There is no doubt that the marriage between the parties in Pawtucket on January 20, 1923, was a nullity because the divorce granted to the petitioner's former husband, Wellman, had not become absolute and also because the provisions of G. L. (Ter. Ed.) c. 208, Section 24, applied to her.
The sole question before us is whether the marriage became valid by reason of G. L. (Ter. Ed.) c. 207, Section 6, which reads: "If a person, during the lifetime of a husband or wife with whom the marriage is in force, enters into a subsequent marriage contract with due legal ceremony and the parties thereto live together thereafter as husband and wife, and such subsequent marriage contract was entered into by one of the parties in good faith, in the full belief that the former husband or wife was dead, that the former marriage had been annulled by a divorce, or without knowledge of such former marriage, they shall, after the impediment to their marriage has been removed by the death or divorce of the other party to the former marriage, if they continue to live together as husband and wife in good faith on the part of one of them, be held to have been legally married from and after the removal of such impediment, and the issue of such subsequent marriage shall be considered as the legitimate issue of both parents." The respondent contends that the evidence would not support a finding that the marriage was entered into by one of the parties in good faith. The evidence as to this was conflicting but on the whole we are of opinion that despite the testimony of the respondent the judge could find that the respondent entered into the marriage with the petitioner in good faith. His evidence to the contrary might well have been disbelieved by the judge especially as it came from one who was seeking to have that marriage declared invalid. While such disbelief would not
be the equivalent of evidence to the contrary, there was sufficient evidence to support the decree of the judge. What we have just said comes almost verbatim from what was said in Carmichael v. Carmichael, 324 Mass. 118 , at page 121, and we are of opinion that it is controlling in the case before us.
The judge here could take into consideration the fact that the parties, following a marriage with due legal ceremony, lived together for over thirty-one years and that two children were born to them. Most significant, however, is the fact that as late as March, 1955, the respondent asserted in his bill of complaint for divorce in Florida that the petitioner was his wife and that she had deserted him. This is clearly inconsistent with the position taken by him in the case befor us and could be treated as an admission that he really believed that he was lawfully married to the petitioner.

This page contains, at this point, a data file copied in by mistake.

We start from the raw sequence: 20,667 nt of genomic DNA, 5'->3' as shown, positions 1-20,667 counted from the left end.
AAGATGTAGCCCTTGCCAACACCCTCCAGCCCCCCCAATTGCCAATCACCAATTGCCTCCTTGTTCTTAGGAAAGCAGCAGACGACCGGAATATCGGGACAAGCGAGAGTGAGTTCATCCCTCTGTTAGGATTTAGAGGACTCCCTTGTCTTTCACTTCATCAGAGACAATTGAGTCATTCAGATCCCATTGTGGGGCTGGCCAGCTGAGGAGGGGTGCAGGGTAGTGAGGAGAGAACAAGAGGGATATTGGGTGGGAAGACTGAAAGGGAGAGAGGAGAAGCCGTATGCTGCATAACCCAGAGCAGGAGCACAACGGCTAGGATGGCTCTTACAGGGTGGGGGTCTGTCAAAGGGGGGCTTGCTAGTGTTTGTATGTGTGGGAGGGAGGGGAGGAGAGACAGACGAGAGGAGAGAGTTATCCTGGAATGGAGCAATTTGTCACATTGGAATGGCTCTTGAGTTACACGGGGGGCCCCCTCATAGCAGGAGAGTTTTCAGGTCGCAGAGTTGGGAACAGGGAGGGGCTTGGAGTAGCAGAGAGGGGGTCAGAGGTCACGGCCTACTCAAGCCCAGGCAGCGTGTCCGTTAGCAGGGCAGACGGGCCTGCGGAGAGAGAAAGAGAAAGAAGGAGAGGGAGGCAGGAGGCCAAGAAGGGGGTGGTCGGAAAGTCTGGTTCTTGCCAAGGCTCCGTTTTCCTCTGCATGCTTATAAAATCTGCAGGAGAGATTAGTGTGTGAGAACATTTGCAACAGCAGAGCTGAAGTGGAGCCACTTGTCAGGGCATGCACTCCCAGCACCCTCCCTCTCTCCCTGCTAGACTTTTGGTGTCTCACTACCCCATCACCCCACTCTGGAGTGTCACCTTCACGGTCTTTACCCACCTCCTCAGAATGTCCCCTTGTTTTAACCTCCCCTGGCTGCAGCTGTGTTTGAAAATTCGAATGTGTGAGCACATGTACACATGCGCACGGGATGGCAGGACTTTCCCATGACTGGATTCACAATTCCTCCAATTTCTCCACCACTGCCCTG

It is equally significant that, when the parties took title to the land in Acton, they took it as tenants by the entirety which may be done only when the relationship of husband and wife exists.
The judge made no findings of material facts but "the entry of the decree imported a finding of every fact essential to sustain it within the scope of the pleadings and supported by the evidence. . . . The findings, express and implied, of the judge will not be reversed unless they are plainly wrong." Carmichael v. Carmichael, 324 Mass. 118 , 119. We are of opinion that the findings of the judge implicit in the decree are fully supported by the evidence. The case of Fraser v. Fraser, 334 Mass. 4 , is not applicable because in that case a majority of the court concluded that the findings of the judge were not supported by the evidence.
During the trial there was introduced in evidence an agreement between the parties and two attorneys (father and son) acting as trustees, which provided, among many other things, "that if she [the petitioner] shall so receive one-half the proceeds of any land so sold and shall receive one-third of the net profits arising from the operation of Fraser's Kennels, Inc. and Pet Shop, she will accept the
same in Full Satisfaction of all rights to support or maintenance at the hands of Arthur Fraser, whether past, present or future and in Full Release and Satisfaction of any claims she may have to such support and maintenance." In his brief the respondent argues that this agreement precluded the court from making any order for support on this petition. However, it is important to note that there was no evidence to show that there were any profits arising from the operation of the kennel or that any of the land owned by the parties was sold after November 24, 1954, the date of the agreement, so that she received nothing by way of proceeds of any sale. Usually fair and material provision is made for the wife in consideration of the release of the husband's duty to support. French v. McAnarney, 290 Mass. 544 , 547. Bradford v. Bradford, 296 Mass. 187 . If for no other reason than the failure of consideration this agreement was not a bar to this petition. See Wilson v. Caswell, 272 Mass. 297 . Compare Reynolds v. Owen, 328 Mass. 451 , 452-453.
Finally, the Florida divorce was not a factor in the determination of this case by the judge and the respondent does not suggest or argue in his brief that the Florida divorce had any effect on the issues before us.
Decree affirmed with costs of appeal to be
awarded the petitioner in the discretion of the Probate Court.
[Note 1] The parties here are not the same as those in Fraser v. Fraser, reported in 334 Mass. 4 , and this case is not to be confused with that one.